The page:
Okay, so I've been a lot lax on blog entries. As I left it, we were headed to a meeting with daycare to see if things were going to improve and what we could be doing differently to make everyone's life better. We went into the meeting with a list of things we were concerned about, and a list of things that daycare had mentioned as issues we needed to deal with. To be fair and politically correct about it, I think both sides of the situation - Rick and I as the parents, and Ada's daycare - put a lot of effort into making things work. Problem is, Ada is a one-on-one baby when it comes to being babysat by someone other than her parents. She doesn't like to be left alone to play on her mat or bouncy seat for too long - even though she'll do that for us at home -she doesn't like to sleep in a pack and play at daycare - even though she only naps in her crib at home. She just didn't adjust well to the situation. Now we know and can move on.
My advice to anyone dealing with a similar situation - and the lesson I've learned from all of this is... You are the parent. Your decision and opinion is the only one that matters in the end. Get a spine and stand up for what you believe in. Listen to your gut, fight for whatever your gut tells you to do, and don't let other people boss you around when it comes to caring for your child. This is a hard thing to do, as I've struggled with it and finally snapped after about 3 weeks of knowing that things just weren't right for Ada.
As for the gory details, we had the meeting, listened to the daycare's suggestions for possible ways to make things better for Ada and her experience and it backfired - in my opinion. (This will lead to another blog on how to deal with a nursing mother and what not to ever suggest to them.) What we tried was only feeding Ada from a bottle, having a strict morning routine, and reducing the amount of time when we had physical contact with Ada (nursing, carrying, cuddling, etc.). We also learned that daycare wasn't feeding her to sleep, while I was -- even though I was trying to break her of that habit since it is bad for her oral hygiene. The good thing that came from all of this was that she doesn't need to be feed to sleep anymore and the morning routine helped get her into more of a daily routine and she seems to be happier with that. The bad news is that this new routine didn't really improve her behavior at daycare. Now I must add that we had this meeting on a Monday. They implemented their changes and spent more time with her that week. Then that weekend I implemented the changes on our end. Come the following Tuesday, I was a wreck. In the process of not nursing Ada in order to reduce the bond she had with me (I now know this is just asinine so don't even start with me - touchy subject) my milk production dropped. Low. As in I went from supplying daycare with 20 ounces or more each day to having 3 oz to send to daycare with her that Wednesday. Knowing things were bad, I contacted my lactation consultant and we had a heart to heart.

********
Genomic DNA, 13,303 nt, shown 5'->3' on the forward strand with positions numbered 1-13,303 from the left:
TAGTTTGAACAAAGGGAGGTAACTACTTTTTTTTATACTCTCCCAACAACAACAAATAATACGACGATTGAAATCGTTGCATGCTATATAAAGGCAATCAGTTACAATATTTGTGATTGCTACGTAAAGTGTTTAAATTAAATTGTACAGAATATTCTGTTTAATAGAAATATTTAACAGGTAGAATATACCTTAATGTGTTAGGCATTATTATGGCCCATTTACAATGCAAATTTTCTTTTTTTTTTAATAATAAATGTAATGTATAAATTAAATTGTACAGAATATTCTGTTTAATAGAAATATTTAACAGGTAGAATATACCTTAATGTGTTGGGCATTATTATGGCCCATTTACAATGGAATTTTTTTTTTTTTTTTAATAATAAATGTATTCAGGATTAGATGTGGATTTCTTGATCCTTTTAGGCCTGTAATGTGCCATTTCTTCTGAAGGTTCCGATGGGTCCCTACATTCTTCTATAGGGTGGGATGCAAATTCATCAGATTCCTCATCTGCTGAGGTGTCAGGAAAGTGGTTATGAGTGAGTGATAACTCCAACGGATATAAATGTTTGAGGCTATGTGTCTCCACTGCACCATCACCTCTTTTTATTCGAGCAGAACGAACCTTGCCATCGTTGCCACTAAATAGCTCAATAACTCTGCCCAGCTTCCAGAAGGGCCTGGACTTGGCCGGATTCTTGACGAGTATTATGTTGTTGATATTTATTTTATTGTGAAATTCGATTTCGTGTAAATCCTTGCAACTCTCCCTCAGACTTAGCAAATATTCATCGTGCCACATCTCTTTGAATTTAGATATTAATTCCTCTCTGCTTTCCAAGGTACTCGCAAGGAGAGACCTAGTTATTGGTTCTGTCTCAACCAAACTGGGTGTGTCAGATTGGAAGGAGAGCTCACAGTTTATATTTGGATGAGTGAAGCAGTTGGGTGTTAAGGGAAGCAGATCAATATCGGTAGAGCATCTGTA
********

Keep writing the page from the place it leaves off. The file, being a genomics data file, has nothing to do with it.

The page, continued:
Long story shortened up a bit - see the blog on dealing with a nursing mother - I realized that things at daycare weren't getting any better and I didn't want Ada in a daycare that didn't believe in holding her, giving her the one-on-one attention that she needed, and suggested that I try to break my bond with her so that it is easier for her to be "dealt with" at daycare. It turns out that 6 months is a pretty critical time in a baby's life and one in which she really needs to have a strong bond with her parents in order to develop a sense of trust and to combat separation anxiety.
So the drama unfolded Tuesday night when I asked daycare to feed Ada a mix of breastmilk and soy formula on Wednesday since I didn't have enough milk. Ada had had a rotten day that day and the report wasn't good. Then daycare said they didn't want to be the first one to give Ada formula with her breastmilk on Wednesday. I didn't feel that was very accommodating so that was the straw that broke the camel's back. I got into the car to come home, called Rick and told him we were done. Then we called to tell daycare and we've been having friends and family watch Ada for last week and this week. And she is so much happier for it.
Moral of the story: Get a spine, be your child's advocate because no one else will, and follow your gut for everything in life.